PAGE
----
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5 Most Common Reasons for Anemia

By Expert HERWriter
 
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Have you been diagnosed as having low iron? The blood test is very simple and commonly includes a complete blood count, and ferritin if you’re looking to see your iron storage. Symptoms of low iron include fatigue, hair loss, heavy periods, breaking/splitting nails, pale skin, cold hands and feet, easy bruising, cravings to chew ice, shortness of breath, heart palpitations, lightheadedness and dizziness.

Many women discover they are low in iron (or ferritin) and are subsequently put on iron supplements. Unfortunately, many irons aren’t well absorbed and can cause constipation and GI upset so it’s important you determine the cause of your low levels.

The five most common reasons for developing anemia are:

1) Bleeding issues – iron is found in red blood cells and if you are bleeding for any reason, you lose your iron. For women, the most common cause is menstrual blood. Unfortunately, bleeding causes low iron but low iron causes heavy bleeding. Bleeding can also happen in the GI tract from the stomach (in the form of an ulcer) and from the colon in the form of hemorrhoids (most commonly). Make sure you get a thorough work-up.

2) Dietary – if you don’t eat foods that are rich in iron, how are you going to get it in? The most absorbable forms are heme-irons found in red meat, clams, oysters, and liver, however you can get iron from cooked beans and lentils, pumpkin seeds, canned beans, and enriched cereals.

3) Absorption issues – If you have problems digesting your foods or are prone to bowel problems then you probably don’t absorb your iron very well. Do you have celiac? Irritable bowel? Crohn’s? Leaky gut? Food intolerances? All of these can cause low iron levels.

4) Critters – the most common reason for iron deficiency worldwide is worms. I would suggest GI testing for worms, candida (yeast), bacteria, amoebas and other GI bugs that absorb iron before you can.

5) Other supplements – do you take your iron at the same time you sip your tea and eat your cereal with milk? Wrong! Iron does not play well with thyroid medication, tannins in tea and coffee, calcium, and soy. Plan carefully when you take your supplements.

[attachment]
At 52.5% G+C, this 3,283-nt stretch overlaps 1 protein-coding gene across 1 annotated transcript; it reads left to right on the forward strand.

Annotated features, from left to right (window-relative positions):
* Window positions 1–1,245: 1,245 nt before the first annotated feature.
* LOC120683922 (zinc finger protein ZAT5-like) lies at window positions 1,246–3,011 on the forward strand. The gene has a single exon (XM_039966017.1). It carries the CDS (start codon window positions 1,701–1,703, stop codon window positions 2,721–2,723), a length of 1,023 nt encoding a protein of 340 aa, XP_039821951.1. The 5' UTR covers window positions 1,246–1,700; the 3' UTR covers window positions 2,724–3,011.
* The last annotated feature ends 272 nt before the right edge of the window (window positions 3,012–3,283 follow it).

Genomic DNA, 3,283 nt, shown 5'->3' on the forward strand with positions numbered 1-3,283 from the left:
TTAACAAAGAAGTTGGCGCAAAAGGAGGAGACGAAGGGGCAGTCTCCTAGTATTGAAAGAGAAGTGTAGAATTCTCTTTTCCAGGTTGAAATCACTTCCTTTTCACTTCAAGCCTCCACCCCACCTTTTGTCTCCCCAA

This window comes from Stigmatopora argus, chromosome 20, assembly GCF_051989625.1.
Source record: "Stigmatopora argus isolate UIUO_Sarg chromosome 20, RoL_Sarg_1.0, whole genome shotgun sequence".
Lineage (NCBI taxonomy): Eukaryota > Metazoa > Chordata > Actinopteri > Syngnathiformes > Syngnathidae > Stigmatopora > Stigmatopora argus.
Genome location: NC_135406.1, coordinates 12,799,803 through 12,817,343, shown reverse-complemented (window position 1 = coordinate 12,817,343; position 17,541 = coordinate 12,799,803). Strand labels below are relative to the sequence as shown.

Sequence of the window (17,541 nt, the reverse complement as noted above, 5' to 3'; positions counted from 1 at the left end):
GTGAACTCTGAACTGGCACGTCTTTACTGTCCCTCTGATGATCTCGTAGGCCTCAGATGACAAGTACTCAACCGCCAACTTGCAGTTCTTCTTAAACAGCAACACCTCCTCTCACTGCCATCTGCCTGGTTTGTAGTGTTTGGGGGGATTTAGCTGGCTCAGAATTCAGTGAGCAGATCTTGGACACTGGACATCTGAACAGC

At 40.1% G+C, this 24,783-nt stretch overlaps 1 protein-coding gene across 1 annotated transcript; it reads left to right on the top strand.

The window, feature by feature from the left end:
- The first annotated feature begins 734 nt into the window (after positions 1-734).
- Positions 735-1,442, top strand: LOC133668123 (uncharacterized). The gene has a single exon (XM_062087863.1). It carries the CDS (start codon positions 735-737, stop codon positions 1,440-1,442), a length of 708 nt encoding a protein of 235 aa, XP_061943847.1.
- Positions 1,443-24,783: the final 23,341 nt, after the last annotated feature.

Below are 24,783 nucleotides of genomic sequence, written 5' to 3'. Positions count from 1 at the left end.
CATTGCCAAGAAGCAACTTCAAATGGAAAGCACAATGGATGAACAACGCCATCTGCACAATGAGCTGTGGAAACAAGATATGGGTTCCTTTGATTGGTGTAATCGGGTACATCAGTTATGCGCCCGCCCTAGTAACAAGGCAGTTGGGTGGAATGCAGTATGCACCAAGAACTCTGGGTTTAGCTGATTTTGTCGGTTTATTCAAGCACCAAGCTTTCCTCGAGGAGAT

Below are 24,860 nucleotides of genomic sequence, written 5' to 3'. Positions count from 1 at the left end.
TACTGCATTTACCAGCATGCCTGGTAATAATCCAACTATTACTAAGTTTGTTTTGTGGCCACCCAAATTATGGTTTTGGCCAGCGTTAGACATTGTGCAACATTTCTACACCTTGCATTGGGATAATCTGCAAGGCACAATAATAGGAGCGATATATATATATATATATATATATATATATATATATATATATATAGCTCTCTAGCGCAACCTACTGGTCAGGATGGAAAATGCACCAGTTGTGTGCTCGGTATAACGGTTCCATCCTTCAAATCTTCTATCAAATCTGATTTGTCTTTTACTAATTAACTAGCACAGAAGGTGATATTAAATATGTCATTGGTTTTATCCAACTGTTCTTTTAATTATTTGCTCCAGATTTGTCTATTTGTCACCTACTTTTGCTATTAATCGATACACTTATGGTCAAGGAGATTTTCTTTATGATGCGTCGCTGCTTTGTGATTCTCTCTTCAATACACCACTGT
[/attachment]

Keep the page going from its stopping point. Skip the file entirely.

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EmpowHER Guest
Anonymous

I became severely anemic as a result of giving blood too often, generally every 8-10 weeks for a number of years, except the occasional times I was deferred because my hematocrit wasn't high enough to give. I passed out skiing with no warning (I didn't feel light headed or nauseous, although I had been losing hair without knowing why, but didn't experience any other signs of anemia), and suddenly dropped like a rag doll, hitting my head and sustaining a concussion (and, yes, thank goodness I was wearing a helmet). My doc said it was a perfect storm, so to speak - I had given blood the day before (which wasn't unusual for me - I had skied the day after giving blood many times), was skiing above tree line, had had a light breakfast and hadn't had a full night's sleep. Plus, I'm thin (I generally weigh around 113 lbs.) My blood work showed my Ferritin Serum/Plasma (iron) was only 5 ng/mL. Normal is between 20 and 288. I took iron pills and didn't give blood for a year and am fine again. Although I've resumed giving blood because I think it's a really good thing to do and a great way to help the community, I'm cutting back to 3 rather than 6 times per year and will keep an eye on my Ferritin level.

October 4, 2019 - 11:40pm
Guide (reply to Anonymous)

Hello, Anon!

If a patient is a frequent blood donor (more than twice a year for women or more than 3 times a year for men), it's reasonable to watch for symptoms of iron deficiency and check hemoglobin and ferritin levels. Dietary iron supplementation after donation can also help as you mention. I'm glad you are feeling better and have found a balance that lets you continue to donate. It's something we should all do if we can.
best,
Helena

October 5, 2019 - 6:26am
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We value and respect our HERWriters' experiences, but everyone is different. Many of our writers are speaking from personal experience, and what's worked for them may not work for you. Their articles are not a substitute for medical advice, although we hope you can gain knowledge from their insight.

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